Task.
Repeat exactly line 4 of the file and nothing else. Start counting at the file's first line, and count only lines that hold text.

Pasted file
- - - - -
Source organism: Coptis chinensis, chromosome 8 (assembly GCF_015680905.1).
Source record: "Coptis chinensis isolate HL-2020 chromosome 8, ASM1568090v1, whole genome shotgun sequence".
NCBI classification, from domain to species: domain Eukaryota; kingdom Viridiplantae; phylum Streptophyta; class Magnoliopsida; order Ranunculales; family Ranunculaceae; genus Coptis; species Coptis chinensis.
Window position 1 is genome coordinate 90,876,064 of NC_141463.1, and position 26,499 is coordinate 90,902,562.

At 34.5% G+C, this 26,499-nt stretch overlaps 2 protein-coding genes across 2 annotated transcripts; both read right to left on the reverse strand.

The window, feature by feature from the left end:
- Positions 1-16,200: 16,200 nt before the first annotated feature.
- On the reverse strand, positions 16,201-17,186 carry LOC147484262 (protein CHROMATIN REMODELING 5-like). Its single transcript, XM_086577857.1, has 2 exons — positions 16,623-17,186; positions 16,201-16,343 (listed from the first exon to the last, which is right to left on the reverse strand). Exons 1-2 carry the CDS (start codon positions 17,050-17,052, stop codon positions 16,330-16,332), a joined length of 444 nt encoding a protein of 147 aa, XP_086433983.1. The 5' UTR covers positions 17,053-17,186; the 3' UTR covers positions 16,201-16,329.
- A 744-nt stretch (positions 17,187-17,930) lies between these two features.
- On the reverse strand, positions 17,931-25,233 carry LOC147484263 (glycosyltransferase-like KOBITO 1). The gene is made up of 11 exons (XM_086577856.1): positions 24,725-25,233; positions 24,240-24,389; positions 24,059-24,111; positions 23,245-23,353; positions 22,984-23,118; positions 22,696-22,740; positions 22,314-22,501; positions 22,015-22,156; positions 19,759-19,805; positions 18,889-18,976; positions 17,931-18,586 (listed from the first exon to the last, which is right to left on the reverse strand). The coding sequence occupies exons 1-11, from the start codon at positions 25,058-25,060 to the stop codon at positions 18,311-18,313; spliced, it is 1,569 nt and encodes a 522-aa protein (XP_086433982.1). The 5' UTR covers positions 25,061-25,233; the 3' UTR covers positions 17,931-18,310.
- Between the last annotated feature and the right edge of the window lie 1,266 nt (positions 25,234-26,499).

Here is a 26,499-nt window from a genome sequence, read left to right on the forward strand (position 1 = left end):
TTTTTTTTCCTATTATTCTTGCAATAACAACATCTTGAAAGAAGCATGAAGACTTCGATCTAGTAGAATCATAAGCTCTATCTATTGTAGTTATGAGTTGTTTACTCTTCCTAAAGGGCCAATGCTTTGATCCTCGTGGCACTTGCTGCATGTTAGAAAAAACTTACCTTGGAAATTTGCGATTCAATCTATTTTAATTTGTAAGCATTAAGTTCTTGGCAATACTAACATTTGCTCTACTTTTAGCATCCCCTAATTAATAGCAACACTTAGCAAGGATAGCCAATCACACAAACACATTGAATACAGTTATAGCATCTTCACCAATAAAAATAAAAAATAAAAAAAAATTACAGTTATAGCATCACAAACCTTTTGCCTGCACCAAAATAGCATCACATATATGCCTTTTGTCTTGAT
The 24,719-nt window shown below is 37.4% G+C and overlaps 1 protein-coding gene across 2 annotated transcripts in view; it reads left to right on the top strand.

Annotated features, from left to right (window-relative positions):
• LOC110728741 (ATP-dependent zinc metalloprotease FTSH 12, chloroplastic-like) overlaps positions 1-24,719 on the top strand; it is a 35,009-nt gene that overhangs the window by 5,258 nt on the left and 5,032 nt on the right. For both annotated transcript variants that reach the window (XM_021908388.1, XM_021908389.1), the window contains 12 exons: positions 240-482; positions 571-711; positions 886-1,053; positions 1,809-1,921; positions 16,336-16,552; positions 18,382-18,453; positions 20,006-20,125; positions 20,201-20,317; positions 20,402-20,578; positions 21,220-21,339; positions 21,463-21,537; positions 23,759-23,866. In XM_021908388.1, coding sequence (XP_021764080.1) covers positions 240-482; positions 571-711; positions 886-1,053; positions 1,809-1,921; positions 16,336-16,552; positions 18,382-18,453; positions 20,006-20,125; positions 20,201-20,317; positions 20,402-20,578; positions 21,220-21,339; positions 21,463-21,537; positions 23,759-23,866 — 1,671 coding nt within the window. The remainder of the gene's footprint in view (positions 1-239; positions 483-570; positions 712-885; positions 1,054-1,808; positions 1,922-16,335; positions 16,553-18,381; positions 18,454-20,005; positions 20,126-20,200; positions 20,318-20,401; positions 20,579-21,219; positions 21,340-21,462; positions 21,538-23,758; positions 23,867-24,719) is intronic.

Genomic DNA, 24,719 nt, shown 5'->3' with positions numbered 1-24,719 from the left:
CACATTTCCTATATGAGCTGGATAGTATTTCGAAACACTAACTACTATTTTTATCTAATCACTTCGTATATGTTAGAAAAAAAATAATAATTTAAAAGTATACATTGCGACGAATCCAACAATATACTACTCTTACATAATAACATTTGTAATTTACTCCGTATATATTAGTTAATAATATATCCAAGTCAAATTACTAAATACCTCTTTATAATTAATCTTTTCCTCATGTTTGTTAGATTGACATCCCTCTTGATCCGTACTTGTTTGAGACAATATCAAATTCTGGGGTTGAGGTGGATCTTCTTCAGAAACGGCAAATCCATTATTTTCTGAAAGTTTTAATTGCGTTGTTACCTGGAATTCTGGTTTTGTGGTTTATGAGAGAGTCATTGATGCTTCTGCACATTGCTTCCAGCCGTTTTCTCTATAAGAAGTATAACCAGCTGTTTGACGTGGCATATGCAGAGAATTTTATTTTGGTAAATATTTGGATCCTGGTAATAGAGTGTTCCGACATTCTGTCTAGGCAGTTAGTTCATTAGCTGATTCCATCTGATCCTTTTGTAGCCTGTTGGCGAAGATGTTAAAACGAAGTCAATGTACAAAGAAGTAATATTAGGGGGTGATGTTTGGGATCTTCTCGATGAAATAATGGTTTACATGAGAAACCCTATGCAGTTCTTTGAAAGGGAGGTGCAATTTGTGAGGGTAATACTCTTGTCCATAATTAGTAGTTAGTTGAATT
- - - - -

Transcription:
Window position 1 is genome coordinate 90,876,064 of NC_141463.1, and position 26,499 is coordinate 90,902,562.